The long-standing ‘Gaia puzzle’ over why conditions on Earth have remained stable enough for life to evolve over billions of years, has now a solution.

How the ‘Gaia puzzle’ might work has divided experts for decades, but a team led by scientists from the University of Exeter have proposed a solution.

The ‘Gaia’ hypothesis proposed that living things interacting with inorganic processes somehow keep the planet in a state where life can persist – despite threats such as a brightening sun, volcanoes and meteorite strikes.

Now scientists say stability could come from “sequential selection” in which situations where life destabilises the environment tend to be short-lived and result in further change until a stable situation emerges, which then tends to persist.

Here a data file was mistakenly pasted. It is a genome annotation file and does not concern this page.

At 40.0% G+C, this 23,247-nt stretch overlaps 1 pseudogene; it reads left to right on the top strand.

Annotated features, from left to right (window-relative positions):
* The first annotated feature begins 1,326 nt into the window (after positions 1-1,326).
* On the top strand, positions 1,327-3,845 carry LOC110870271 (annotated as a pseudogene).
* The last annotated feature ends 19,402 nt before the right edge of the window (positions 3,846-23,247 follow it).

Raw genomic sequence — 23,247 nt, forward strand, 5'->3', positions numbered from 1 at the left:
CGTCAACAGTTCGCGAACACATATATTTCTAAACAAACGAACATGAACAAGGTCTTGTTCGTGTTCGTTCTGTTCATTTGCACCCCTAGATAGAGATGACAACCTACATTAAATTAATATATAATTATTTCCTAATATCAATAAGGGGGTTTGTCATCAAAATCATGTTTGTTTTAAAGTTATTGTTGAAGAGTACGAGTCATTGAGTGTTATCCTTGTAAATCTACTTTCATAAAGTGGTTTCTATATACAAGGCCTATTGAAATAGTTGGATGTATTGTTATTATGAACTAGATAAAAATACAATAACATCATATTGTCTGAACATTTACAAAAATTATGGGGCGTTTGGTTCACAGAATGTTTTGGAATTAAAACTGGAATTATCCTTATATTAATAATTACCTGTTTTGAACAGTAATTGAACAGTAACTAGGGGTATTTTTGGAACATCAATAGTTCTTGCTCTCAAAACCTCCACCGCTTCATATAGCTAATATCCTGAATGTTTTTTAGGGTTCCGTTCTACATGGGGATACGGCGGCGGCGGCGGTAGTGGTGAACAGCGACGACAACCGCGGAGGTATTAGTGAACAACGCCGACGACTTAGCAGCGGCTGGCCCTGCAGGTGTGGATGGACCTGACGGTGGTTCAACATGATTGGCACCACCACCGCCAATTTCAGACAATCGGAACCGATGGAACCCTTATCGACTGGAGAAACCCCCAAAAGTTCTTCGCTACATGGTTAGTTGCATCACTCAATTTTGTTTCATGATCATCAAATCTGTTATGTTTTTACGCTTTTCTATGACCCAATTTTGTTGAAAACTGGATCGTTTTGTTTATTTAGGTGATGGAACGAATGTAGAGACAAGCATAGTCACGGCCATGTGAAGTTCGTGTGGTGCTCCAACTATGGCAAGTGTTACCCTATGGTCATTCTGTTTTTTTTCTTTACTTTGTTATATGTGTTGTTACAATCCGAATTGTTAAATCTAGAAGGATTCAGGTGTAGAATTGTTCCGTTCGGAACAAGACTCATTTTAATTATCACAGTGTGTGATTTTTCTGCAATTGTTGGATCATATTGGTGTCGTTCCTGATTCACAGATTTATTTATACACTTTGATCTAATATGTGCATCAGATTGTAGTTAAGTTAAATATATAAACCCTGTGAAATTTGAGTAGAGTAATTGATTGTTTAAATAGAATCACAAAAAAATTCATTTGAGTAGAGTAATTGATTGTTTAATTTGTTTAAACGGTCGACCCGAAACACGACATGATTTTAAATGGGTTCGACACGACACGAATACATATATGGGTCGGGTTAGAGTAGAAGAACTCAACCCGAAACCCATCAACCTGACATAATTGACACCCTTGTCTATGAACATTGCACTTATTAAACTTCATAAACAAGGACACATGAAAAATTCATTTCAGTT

Once this happens, the system has more time to acquire further traits that help to stabilise and maintain it – a process known as “selection by survival alone”.

Professor Tim Lenton, of the University of Exeter, explains:

“We can now explain how the Earth has accumulated stabilising mechanisms over the past 3.5 billion years of life on the planet.

The central problem with the original Gaia hypothesis was that evolution via natural selection cannot explain how the whole planet came to have stabilising properties over geologic timescales.

Instead, we show that at least two simpler mechanisms work together to give our planet with life self-stabilising properties.”

source University of Exeter